The Role of Logistics Service Providers in the Development of Sustainability-Related Innovation

The Role of Logistics Service Providers in the Development of Sustainability-Related Innovation

Maria Huge-Brodin (Linköping University, Sweden)
DOI: 10.4018/978-1-60960-585-8.ch014
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Abstract

Logistics service providers (LSPs) are important actors in the supply chain, and due to the transport intensive activities they manage, they can make a large contribution to the development of sustainable supply chains. They are often considered as reactive and quite passive in their role vis-à-vis their customers though many possess the critical logistics capabilities required to make distribution operations less damaging to the environment. Developing green logistics service offerings can be one way of greening the whole supply chain, though today there appears to be little demand for these services. In the longer term, however LSPs are likely to benefit from being an environmentally innovative and to apply their environmental knowledge more effectively inside their organisations. This will strengthen their competitive position in a future logistics market in which environmental capabilities become major selection criteria. Many of the innovative systems and practices may not be motivated primarily by a desire to preserve the environment but will, nevertheless, contribute to sustainable development. To make a major commitment to greening client’s supply chain, an LSP will often require a longer-term contract that supports investment in more environmentally friendly technology and business processes.
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It is now vital for LSPs to include environmental considerations in their overall business offering, and more specific business models targeted on particular market segments (Maack and Huge-Brodin, 2009). How are LSPs responding to the market demands for sustainable services today? An investigation among Swedish LSPs shows, in line with the findings of Wolf and Seuring (2010), that the LSPs are actually offering more environmental services than the market – the customers – demand (Martinsen and Björklund, 2010). As logistics is really their core business, LSPs’ sustainability innovations are closely related to the logistics innovations. Flint et al. (2005) distinguish two types of logistical innovations: technological innovations and process innovations, and relate them to what can be included in a sustainable service offering from an LSP (Martinsen and Huge-Brodin, 2010).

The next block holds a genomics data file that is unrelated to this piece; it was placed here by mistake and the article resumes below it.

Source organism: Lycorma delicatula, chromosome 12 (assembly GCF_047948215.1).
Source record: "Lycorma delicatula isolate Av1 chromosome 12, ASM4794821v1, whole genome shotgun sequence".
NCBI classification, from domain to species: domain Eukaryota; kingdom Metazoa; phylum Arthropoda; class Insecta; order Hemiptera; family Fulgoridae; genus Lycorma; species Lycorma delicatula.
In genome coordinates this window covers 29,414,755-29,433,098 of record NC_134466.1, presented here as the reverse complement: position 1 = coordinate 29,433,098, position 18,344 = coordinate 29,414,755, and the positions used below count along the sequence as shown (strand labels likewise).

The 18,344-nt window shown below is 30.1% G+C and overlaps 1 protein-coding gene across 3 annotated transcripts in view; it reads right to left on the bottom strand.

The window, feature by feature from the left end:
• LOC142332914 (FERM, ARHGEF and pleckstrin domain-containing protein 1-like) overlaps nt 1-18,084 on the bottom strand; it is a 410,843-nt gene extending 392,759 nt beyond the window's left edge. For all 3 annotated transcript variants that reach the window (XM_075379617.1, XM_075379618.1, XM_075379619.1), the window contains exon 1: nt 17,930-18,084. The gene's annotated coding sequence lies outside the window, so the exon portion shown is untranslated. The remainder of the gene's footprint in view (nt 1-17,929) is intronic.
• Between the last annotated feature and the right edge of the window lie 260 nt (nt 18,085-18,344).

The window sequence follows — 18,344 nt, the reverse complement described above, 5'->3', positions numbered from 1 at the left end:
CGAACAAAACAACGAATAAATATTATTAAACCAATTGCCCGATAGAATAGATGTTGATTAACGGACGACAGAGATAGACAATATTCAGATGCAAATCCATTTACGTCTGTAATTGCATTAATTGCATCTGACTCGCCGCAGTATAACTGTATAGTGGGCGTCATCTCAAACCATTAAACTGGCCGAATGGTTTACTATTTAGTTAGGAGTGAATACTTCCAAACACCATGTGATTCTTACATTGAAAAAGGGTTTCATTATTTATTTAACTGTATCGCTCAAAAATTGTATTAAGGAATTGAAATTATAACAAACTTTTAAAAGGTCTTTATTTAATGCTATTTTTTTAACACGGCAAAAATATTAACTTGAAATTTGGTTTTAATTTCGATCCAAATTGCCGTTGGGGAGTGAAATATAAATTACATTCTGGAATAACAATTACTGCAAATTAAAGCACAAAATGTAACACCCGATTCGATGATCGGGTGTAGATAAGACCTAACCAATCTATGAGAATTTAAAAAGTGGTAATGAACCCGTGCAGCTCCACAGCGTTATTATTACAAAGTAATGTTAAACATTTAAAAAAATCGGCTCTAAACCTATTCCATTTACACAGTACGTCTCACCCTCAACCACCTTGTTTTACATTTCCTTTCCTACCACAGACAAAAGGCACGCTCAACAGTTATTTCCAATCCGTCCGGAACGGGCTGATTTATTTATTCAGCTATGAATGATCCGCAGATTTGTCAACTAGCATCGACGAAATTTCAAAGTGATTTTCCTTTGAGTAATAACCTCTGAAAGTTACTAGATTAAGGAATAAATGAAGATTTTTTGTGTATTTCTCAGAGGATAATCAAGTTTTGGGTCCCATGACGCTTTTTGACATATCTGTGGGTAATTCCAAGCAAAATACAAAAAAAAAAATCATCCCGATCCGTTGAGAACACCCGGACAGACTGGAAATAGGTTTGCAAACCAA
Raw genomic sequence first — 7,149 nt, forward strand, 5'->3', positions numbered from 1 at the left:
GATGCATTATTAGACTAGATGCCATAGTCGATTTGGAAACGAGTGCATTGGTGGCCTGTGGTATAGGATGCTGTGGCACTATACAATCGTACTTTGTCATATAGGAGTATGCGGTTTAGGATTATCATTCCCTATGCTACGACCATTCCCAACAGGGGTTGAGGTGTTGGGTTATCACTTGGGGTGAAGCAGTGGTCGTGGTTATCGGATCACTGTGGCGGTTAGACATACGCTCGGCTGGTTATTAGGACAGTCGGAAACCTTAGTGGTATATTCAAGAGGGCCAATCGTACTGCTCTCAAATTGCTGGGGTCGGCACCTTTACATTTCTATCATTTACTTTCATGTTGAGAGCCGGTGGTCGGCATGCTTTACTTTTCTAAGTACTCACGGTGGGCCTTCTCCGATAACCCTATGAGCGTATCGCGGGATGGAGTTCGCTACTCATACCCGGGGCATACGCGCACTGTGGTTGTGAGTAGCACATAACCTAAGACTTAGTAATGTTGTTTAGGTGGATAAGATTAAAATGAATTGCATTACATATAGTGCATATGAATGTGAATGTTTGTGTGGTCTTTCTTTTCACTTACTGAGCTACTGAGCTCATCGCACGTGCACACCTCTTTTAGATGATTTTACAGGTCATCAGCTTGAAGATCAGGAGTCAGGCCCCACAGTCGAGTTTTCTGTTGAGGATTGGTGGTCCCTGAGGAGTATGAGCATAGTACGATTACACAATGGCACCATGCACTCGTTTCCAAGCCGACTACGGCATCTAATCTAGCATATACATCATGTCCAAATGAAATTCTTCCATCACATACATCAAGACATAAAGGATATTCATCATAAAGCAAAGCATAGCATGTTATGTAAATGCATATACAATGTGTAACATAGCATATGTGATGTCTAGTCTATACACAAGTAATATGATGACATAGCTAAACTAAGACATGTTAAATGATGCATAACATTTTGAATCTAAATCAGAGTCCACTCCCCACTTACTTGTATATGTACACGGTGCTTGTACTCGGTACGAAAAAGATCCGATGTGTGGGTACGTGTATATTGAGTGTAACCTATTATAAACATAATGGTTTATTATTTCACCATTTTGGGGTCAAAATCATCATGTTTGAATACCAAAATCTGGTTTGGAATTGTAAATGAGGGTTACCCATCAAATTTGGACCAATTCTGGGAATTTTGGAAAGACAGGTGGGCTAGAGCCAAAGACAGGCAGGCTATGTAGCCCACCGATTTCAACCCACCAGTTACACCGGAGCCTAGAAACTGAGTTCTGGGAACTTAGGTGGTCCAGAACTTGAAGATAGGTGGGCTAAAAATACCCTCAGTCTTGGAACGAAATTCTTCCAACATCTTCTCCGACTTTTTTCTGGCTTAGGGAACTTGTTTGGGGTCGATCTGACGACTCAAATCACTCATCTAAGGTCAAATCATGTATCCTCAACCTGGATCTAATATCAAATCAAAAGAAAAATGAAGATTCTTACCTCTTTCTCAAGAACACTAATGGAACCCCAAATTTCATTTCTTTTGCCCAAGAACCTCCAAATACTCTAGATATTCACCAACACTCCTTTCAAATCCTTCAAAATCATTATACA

Green service offerings from LSPs were described on the basis of literature reviews, a homepage scan, and a survey study among Swedish LSPs and logistics customers. They included choices relating to technology, emission- and energy reports as well as more complex issues like transport planning and environment-related network (Martinsen and Huge-Brodin, 2010). The investigation showed that the LSPs offerings exceed both the actual demand and the expectations from their customers, specifically in the areas of energy reports, mode choice, transport planning and network design (Martinsen and Björklund, 2010). On the other hand, the different groups’ offerings and demands were more closely matched in their assessments of environmentally classified vehicles and fuels (Figure 1).

Figure 1.

The LSPs’ green service offerings and the customers’ demand, described per green item. The respondents were asked to rank each item according to which extent they included the item in their offering or demand (5 fully agree – 1 don’t agree at all) (Martinsen and Björklund, 2010).

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